Fully-fledged bitonality can be heard in the large-scale Piano Sonata (1921-4), a response to the horror and futility of war, and by turns grim, elegiac and visionary. The sound-world can still be related to the music of Bridge's English contemporaries Bax and Ireland at their most astringent, but with the Third String Quartet (1927), the language approaches more closely that of his central European contemporaries. Nine or ten of the twelve chromatic notes are kept in play in each bar and the bitonal chord of a minor triad with a major triad a tone higher above becomes a Bridge fingerprint.
Also written in this expressionist style, the elusive and uncanny Rhapsody for two violins and viola (1928) forms the best example of Bridge's preoccupation with arch form, and both the grander Piano Trio (1929) and Violin Sonata (1932) draw on additional harmonic resources; seconds in the trio, fourths in the sonata.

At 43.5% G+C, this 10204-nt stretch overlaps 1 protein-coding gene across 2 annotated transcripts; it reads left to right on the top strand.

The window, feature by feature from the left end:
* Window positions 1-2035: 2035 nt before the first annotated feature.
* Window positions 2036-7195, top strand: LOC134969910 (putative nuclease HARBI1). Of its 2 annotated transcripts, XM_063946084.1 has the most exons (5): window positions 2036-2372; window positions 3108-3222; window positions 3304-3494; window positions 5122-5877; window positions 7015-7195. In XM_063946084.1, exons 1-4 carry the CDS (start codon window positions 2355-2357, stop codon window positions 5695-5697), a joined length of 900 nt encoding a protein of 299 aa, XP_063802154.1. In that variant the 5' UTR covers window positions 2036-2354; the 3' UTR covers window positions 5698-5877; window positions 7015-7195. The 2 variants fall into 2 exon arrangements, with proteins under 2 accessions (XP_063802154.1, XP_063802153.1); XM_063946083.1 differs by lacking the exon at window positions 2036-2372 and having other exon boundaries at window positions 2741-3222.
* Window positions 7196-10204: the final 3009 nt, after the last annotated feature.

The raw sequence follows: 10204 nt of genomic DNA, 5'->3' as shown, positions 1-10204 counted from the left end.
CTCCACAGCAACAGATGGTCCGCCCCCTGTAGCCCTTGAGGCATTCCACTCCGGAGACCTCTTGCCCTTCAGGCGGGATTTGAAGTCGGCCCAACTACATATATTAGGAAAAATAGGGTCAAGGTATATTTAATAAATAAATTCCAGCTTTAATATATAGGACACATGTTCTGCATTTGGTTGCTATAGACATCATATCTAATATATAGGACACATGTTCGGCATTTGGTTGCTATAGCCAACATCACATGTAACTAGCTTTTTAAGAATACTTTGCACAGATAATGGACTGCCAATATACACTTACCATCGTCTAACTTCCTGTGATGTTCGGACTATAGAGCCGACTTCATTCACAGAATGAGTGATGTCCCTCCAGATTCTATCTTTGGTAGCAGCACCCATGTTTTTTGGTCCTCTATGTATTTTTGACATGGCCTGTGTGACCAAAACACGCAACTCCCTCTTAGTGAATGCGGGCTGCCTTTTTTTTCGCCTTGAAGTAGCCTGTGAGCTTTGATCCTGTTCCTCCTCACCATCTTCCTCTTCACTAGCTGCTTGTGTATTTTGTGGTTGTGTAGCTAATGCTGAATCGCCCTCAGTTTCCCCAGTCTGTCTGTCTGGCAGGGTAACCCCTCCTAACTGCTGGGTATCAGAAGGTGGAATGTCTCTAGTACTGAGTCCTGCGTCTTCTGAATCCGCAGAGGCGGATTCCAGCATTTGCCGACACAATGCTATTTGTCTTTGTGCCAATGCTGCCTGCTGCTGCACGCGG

The orchestral works from this period share in the development of Bridge's idiom, but usually in a less extreme form. However, similar moods are explored; vitality and exuberance in Enter Spring (1927), a sombre, muted despair in There is a Willow Grows Aslant a Brook (1927) and eerie, ghostly half-lights in Phantasm for piano and orchestra (1931). Oration for cello and orchestra (1930) is another work inspired by war, but in contrast to the Piano Sonata ends positively; the passionate indictment voiced by the cello finally gives way to an epilogue of withdrawn mourning providing consolation and muted hope.
Concentration on the more open sound of fourths and fifths to create polytonal chords in the Fourth String Quartet (1937) suggests a more Neoclassical approach, evident too in the sparse, pithy Divertimenti (1934-8) for woodwind. Unfortunately this development could hardly be pursued much further due to Bridge's ill health, but the overture Rebus (1940) was completed, and a movement for string orchestra was sketched in all but its final few bars. For the last three weeks before his death, Bridge was working on the page-proofs for Phantasm.